On top of gradual, decades-long fluctuations tied to the Sun’s cycles of activity, they spotted sharp spikes in carbon-14 concentrations. One of these spikes was first identified in Japanese cedar trees dating back over 1200 years. And it revealed that around 774 to 775 C.

E., its carbon-14 levels jumped by 20 times the normal amount of variation. Later studies found the same spike, at the same time in trees from around the world, including in Russia and the United States. So this was clearly a global phenomenon.

And it wasn’t the only one. Similar spikes have also appeared during various other years. And that’s left scientists with a challenge: figuring out what caused these massive spikes.

What happened in space to shower our planet with cosmic rays? So far, no one knows for sure, but there are a few possibilities. For instance, maybe the spikes were the result of supernova explosions in our galaxy.

It’s possible that these exploding stars may have delivered a bunch of high-energy particles to Earth. And models do suggest that events like this could cause a dramatic spike in carbon-14. So researchers have actually gone looking for supernova remnants in our galaxy, to see if any could possibly be connected with the carbon-14 spikes in trees.

And in 2020, a researcher published a study identifying eight possible supernova remnants that seemed to line up with various spikes in the record. Some dated back nearly 13,000 years. They even found one that they hypothesize could have caused the spike from 774.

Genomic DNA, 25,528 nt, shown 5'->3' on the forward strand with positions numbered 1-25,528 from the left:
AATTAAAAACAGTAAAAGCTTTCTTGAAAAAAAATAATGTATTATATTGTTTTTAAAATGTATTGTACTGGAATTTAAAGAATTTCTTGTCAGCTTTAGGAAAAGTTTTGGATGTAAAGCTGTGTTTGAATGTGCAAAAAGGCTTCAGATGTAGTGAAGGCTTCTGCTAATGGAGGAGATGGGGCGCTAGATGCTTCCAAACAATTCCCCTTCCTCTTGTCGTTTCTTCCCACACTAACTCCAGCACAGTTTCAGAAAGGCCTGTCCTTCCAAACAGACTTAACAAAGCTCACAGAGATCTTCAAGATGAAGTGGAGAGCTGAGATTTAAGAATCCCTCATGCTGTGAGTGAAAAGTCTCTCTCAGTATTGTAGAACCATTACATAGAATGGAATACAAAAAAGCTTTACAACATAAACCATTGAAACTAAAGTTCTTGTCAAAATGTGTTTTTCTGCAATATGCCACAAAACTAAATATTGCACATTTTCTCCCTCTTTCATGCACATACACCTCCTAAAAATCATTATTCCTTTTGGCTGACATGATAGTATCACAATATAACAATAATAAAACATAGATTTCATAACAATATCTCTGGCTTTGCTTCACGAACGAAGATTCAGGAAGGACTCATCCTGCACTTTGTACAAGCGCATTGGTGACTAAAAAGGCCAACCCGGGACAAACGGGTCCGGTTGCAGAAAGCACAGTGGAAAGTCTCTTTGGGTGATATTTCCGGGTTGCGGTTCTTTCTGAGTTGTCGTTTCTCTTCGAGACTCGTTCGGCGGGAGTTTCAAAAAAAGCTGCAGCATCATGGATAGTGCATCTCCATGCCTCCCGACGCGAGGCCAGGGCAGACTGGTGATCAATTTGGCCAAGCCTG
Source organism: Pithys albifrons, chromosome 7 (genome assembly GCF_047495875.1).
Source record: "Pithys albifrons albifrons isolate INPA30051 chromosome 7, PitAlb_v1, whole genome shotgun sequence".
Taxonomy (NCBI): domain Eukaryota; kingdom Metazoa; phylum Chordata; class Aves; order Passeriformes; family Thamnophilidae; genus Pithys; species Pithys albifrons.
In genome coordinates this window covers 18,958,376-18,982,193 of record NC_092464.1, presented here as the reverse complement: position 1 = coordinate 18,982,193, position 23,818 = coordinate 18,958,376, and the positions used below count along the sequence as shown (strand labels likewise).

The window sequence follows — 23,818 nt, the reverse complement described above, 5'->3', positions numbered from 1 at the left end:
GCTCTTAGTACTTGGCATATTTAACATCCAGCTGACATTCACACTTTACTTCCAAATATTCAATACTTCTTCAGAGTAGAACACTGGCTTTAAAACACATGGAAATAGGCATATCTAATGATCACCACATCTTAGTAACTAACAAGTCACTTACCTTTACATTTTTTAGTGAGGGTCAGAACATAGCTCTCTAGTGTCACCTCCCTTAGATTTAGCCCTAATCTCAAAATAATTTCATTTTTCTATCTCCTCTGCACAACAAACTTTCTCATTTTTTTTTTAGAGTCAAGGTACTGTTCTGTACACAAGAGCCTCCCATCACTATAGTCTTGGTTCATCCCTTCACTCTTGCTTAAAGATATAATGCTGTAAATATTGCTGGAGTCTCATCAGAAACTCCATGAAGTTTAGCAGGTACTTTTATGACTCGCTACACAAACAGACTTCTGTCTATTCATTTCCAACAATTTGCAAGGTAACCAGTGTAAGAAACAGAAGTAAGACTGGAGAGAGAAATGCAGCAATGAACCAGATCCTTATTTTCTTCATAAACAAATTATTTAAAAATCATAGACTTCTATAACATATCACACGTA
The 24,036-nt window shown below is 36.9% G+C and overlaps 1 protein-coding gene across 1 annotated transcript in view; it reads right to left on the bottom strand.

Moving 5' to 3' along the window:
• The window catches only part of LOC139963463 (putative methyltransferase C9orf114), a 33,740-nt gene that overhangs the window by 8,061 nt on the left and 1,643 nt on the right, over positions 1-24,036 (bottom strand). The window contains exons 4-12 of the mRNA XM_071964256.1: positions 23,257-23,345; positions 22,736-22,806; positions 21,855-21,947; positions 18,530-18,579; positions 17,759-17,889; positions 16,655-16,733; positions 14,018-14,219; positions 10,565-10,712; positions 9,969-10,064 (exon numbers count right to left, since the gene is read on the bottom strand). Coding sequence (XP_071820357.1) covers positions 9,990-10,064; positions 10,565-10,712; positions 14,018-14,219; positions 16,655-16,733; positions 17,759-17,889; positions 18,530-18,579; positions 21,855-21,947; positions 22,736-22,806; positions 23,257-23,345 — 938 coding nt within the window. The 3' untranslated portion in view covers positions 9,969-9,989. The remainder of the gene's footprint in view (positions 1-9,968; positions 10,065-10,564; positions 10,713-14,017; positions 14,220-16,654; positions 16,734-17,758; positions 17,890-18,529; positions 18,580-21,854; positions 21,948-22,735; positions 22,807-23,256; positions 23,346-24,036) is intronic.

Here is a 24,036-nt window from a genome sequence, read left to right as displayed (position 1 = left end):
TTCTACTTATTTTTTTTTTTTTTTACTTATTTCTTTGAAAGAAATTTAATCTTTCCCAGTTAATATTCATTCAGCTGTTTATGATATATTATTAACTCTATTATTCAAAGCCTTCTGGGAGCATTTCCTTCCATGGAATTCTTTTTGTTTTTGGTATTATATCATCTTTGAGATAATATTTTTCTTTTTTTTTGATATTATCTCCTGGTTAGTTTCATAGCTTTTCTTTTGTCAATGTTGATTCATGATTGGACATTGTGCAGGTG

Now, the tricky thing here is that the technique used to date the supernova remnants is imprecise. Basically, you’re just looking at how far the remnants of a supernova have expanded, and working backward. And those estimates can be off by as much as 1500 years.

So eventually, scientists hope to learn more by looking at ancient historical records or other environmental records like sediments that might preserve other clues to the nature of these events. If they succeed, that would give us a better picture of how we fit into our cosmic neighborhood, and it could even help us estimate the risk of future events like these. After all, any high-energy event strong enough to leave its mark in tree rings could fry our electronics and communications networks, and could even directly affect living things.

I know this script was a ton of fun until we found that Supernova might, mess with civilization. So by studying the surprising astronomical record in trees, we can begin to understand not just what happens in space, but how major cosmic events play out on Earth. Thanks for watching this episode of SciShow Space!

Before you go, I wanted to let you know that there are less than two weeks left to get our January pin of the month. This month, it’s all about the International Ultraviolet Explorer, which we recently did an episode about. It’s one of the unsung heroes of space exploration!

If you want to celebrate the mission with us or add to your collection of space merch, you can go to DFTBA.com/SciShow. [ outro ].